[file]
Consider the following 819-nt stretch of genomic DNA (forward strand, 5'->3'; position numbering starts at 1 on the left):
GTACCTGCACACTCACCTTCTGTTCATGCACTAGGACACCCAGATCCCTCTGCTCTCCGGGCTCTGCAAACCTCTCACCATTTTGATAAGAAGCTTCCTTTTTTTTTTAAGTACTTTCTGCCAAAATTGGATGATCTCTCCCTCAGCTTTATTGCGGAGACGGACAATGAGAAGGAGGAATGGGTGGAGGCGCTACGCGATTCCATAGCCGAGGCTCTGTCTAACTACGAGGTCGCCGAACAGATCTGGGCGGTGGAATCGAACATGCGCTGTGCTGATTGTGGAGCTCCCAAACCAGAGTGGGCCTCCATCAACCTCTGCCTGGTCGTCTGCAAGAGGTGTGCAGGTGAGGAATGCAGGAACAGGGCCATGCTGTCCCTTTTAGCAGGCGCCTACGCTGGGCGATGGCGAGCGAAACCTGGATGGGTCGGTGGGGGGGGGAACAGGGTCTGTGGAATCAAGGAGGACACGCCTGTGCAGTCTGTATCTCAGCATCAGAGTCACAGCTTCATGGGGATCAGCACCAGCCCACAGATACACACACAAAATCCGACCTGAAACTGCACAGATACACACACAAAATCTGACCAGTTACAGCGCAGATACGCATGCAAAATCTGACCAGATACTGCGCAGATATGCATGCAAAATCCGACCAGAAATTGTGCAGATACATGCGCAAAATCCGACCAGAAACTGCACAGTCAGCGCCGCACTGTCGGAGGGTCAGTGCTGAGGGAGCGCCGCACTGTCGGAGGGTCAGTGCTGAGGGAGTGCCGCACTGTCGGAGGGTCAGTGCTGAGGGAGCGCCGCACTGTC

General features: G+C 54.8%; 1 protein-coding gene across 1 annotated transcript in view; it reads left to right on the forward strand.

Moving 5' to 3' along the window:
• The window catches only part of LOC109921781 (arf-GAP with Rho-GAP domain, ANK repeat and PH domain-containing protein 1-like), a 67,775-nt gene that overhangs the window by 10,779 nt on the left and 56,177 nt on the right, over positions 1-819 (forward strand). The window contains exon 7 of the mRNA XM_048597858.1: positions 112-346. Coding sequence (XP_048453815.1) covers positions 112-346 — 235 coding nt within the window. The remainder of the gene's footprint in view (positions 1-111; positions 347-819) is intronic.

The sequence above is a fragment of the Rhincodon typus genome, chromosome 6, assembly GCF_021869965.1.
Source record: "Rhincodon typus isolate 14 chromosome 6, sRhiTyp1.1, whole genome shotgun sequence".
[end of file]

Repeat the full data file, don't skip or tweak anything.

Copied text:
Consider the following 819-nt stretch of genomic DNA (forward strand, 5'->3'; position numbering starts at 1 on the left):
GTACCTGCACACTCACCTTCTGTTCATGCACTAGGACACCCAGATCCCTCTGCTCTCCGGGCTCTGCAAACCTCTCACCATTTTGATAAGAAGCTTCCTTTTTTTTTTAAGTACTTTCTGCCAAAATTGGATGATCTCTCCCTCAGCTTTATTGCGGAGACGGACAATGAGAAGGAGGAATGGGTGGAGGCGCTACGCGATTCCATAGCCGAGGCTCTGTCTAACTACGAGGTCGCCGAACAGATCTGGGCGGTGGAATCGAACATGCGCTGTGCTGATTGTGGAGCTCCCAAACCAGAGTGGGCCTCCATCAACCTCTGCCTGGTCGTCTGCAAGAGGTGTGCAGGTGAGGAATGCAGGAACAGGGCCATGCTGTCCCTTTTAGCAGGCGCCTACGCTGGGCGATGGCGAGCGAAACCTGGATGGGTCGGTGGGGGGGGGAACAGGGTCTGTGGAATCAAGGAGGACACGCCTGTGCAGTCTGTATCTCAGCATCAGAGTCACAGCTTCATGGGGATCAGCACCAGCCCACAGATACACACACAAAATCCGACCTGAAACTGCACAGATACACACACAAAATCTGACCAGTTACAGCGCAGATACGCATGCAAAATCTGACCAGATACTGCGCAGATATGCATGCAAAATCCGACCAGAAATTGTGCAGATACATGCGCAAAATCCGACCAGAAACTGCACAGTCAGCGCCGCACTGTCGGAGGGTCAGTGCTGAGGGAGCGCCGCACTGTCGGAGGGTCAGTGCTGAGGGAGTGCCGCACTGTCGGAGGGTCAGTGCTGAGGGAGCGCCGCACTGTC

General features: G+C 54.8%; 1 protein-coding gene across 1 annotated transcript in view; it reads left to right on the forward strand.

Moving 5' to 3' along the window:
• The window catches only part of LOC109921781 (arf-GAP with Rho-GAP domain, ANK repeat and PH domain-containing protein 1-like), a 67,775-nt gene that overhangs the window by 10,779 nt on the left and 56,177 nt on the right, over positions 1-819 (forward strand). The window contains exon 7 of the mRNA XM_048597858.1: positions 112-346. Coding sequence (XP_048453815.1) covers positions 112-346 — 235 coding nt within the window. The remainder of the gene's footprint in view (positions 1-111; positions 347-819) is intronic.

The sequence above is a fragment of the Rhincodon typus genome, chromosome 6, assembly GCF_021869965.1.
Source record: "Rhincodon typus isolate 14 chromosome 6, sRhiTyp1.1, whole genome shotgun sequence".